The list of kudos proclaiming Gainesville a top city for business seems to get longer each year. In 2013, Gainesville and Florida nabbed more than a dozen top-five rankings in economic development and quality of life. Companies are discovering the two-county region's educated workforce, culture of entrepreneurship and innovation spawned by the world-class research taking place at the University of Florida.
“It’s a great opportunity for businesses to be looking at this area,” says Susan Davenport, vice president of economic development for the Gainesville Area Chamber of Commerce/Council for Economic Outreach. “We’ve got the talent, we’ve got the low cost of business and we’ve got quality of life. It’s a great combination.”
Attracting New Business
Midway between Miami and Atlanta and 90 miles from two coasts, Gainesville is ideal for business and attractive for residents. Superior quality of life combined with low costs, particularly for real estate and labor, is a powerful draw for business.
Adding to its advantages is a strong state incentive program. “They’ve made a concerted effort over the last two to three years to really make Florida business-competitive," Davenport says. "I think they’re doing a fantastic job.”
Those attributes appealed to 160over90, which opened a regional headquarters in Gainesville in 2013. The Philadelphia-based branding agency serves clients such as Nike, Mercedes, American Eagle Outfitters and, now, the University of Florida.
Although 160over90 initially planned a temporary office, it realized Gainesville would be a great permanent home, says Account Director Maggie Slomiany. Accordingly, it invested $500,000 in a downtown location and plans for a 35-member local staff.
“We felt welcomed here and that we could do a lot for the community, but at the same time, we thought the community could do a lot for us,” Slomiany says.
Software provider SumTotal Systems also found the right ingredients in Gainesville, moving its headquarters from California in 2010. CEO Hardeep Gulati says the business-friendly environment, tax structure and quality of life were key factors, but the biggest draw was the workforce.
“We wanted to get away from the ‘talent war’ in Silicon Valley … and recognized the benefits of being near the University of Florida, Santa Fe College and other educational institutions,” he says.
SumTotal has since hired more than 100 UF graduates, has 250 local employees and invested more than $1 million in facilities and infrastructure.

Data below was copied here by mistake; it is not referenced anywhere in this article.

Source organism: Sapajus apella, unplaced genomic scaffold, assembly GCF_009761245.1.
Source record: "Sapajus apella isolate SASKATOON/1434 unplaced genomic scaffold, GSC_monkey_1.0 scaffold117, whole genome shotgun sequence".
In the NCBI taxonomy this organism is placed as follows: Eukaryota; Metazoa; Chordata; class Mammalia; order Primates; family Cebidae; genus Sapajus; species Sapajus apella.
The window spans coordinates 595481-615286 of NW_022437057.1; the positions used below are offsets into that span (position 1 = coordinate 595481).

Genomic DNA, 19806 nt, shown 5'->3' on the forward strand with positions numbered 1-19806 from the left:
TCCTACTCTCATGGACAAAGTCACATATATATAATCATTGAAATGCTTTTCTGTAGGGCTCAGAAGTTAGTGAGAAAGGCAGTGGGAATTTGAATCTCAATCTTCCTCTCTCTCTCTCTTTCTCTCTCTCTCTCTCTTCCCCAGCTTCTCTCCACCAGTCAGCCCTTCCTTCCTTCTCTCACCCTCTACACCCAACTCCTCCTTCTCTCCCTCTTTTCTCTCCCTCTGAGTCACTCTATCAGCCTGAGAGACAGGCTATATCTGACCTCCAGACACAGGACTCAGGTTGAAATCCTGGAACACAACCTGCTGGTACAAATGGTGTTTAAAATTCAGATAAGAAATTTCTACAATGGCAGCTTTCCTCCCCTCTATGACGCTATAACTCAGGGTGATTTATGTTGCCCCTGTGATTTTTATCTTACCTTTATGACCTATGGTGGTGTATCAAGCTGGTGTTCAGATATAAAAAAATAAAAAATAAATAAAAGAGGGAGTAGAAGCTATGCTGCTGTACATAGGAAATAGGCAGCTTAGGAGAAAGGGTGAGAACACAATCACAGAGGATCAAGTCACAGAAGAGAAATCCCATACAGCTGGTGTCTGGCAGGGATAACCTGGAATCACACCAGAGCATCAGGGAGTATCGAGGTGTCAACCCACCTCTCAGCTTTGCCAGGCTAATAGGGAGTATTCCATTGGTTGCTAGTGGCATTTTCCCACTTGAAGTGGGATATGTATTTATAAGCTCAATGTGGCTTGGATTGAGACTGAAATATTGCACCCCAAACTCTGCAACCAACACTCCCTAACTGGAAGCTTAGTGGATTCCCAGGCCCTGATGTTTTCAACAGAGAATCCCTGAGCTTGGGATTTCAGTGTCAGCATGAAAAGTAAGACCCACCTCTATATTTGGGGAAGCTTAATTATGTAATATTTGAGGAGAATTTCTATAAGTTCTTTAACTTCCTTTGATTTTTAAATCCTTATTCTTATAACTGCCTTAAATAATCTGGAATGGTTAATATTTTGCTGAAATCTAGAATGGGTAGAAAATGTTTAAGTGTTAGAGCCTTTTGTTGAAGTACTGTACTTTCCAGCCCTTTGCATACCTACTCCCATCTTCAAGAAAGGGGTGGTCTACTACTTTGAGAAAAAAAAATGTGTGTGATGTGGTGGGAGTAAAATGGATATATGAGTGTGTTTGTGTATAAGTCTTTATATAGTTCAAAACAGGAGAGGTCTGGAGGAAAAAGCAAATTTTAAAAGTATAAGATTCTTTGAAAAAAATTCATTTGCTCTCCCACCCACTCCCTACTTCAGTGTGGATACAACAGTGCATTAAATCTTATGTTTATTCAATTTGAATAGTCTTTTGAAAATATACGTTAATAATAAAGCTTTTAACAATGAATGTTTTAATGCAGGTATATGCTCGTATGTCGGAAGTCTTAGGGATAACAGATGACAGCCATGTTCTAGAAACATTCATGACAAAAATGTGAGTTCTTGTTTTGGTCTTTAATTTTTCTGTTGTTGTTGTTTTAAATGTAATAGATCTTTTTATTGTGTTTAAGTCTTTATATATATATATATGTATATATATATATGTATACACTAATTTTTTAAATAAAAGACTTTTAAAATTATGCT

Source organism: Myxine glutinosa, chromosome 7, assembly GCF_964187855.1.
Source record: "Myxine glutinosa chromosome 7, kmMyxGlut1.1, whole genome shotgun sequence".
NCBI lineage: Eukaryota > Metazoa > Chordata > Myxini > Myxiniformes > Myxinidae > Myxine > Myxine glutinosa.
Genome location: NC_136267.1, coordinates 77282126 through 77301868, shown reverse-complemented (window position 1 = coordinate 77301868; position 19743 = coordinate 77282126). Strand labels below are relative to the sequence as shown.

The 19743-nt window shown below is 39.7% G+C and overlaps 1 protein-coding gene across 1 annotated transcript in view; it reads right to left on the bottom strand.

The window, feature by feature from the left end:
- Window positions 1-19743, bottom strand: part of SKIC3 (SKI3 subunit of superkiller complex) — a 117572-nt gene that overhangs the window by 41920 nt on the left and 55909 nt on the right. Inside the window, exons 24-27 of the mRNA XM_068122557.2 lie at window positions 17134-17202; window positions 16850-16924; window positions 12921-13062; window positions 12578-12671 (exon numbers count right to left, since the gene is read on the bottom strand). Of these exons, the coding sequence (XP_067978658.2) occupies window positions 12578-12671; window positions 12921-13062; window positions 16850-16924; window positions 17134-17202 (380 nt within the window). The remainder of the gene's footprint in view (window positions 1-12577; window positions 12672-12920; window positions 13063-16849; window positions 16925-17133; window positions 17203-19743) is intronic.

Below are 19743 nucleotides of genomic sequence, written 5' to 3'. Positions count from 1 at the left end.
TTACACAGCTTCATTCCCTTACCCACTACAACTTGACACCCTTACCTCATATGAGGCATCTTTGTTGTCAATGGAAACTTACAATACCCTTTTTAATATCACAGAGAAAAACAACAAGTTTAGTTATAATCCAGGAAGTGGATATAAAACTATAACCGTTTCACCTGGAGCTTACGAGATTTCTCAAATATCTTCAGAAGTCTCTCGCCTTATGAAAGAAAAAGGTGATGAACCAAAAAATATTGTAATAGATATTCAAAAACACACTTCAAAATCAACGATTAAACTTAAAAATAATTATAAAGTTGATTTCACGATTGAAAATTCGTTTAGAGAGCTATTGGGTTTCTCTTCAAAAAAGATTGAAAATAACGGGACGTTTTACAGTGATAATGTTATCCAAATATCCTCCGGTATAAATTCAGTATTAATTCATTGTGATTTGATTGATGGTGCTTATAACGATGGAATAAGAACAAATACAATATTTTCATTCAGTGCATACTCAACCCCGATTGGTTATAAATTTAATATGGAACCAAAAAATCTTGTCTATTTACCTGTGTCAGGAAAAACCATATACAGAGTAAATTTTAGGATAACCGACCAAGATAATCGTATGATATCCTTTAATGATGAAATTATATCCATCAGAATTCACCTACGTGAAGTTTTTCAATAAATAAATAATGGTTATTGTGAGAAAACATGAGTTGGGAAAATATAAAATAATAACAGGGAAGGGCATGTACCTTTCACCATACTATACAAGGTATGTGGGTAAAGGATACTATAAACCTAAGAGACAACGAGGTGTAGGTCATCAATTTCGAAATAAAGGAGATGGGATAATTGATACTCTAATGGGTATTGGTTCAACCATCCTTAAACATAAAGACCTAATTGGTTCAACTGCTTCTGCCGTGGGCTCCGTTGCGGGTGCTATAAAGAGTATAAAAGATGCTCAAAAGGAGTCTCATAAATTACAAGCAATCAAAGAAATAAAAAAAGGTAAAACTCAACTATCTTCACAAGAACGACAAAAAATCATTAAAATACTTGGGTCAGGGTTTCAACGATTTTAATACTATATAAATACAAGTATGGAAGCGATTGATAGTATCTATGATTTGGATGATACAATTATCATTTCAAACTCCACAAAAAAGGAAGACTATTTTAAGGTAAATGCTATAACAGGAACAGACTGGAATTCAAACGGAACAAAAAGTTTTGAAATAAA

“Given the amazing talent pool we have right here in Gainesville, we expect to hire 60 to 100 additional local employees in 2014,” Gulati says.
Educating the Workforce
Part of the 11-county North Central Florida region and its 1-million strong workforce, Gainesville offers a highly talented pool. Nearly 40 percent of Gainesville residents have at least a bachelor’s degree, about 15 percent higher than the national average. Approximately one-fifth have graduate or professional degrees. What’s more, new graduates are eager to stay put, which means employers can count on a steady pipeline of qualified workers.
“You’ve got a major research university pumping opportunity into the area, you’ve got this very young population – it’s that kind of energy,” Davenport says.
With approximately 50,000 students and 150 centers of research, UF provides not only a well-educated workforce, but a rich opportunity for business collaboration. Describing the importance of UF in shaping the local economy, Davenport says, “That’s key to everything.”
Building a Creative Class
Gainesville, Davenport says, “eats, sleeps and breathes” its entrepreneurial culture. That energy and innovation – combined with key resources such as business incubators, world-class researchers and talented workers – is attractive to members of the desirable Creative Class, the talent identified by economist and sociologist Richard Florida.
Florida's research identified Gainesville as having one of the nation’s highest percentages of Creative Class workforces – professions that encourage diversity and creativity, such as science and technology; arts, entertainment and media; architecture and design; management; education; law; and health care.
Florida says those workers, and the cities that attract them, are the growth engines of the modern economy.
“There’s something very different here,” Davenport says. “It’s an energy, it’s a culture, it’s a quality of life. If you like that kind of open, creative culture, this is the place.”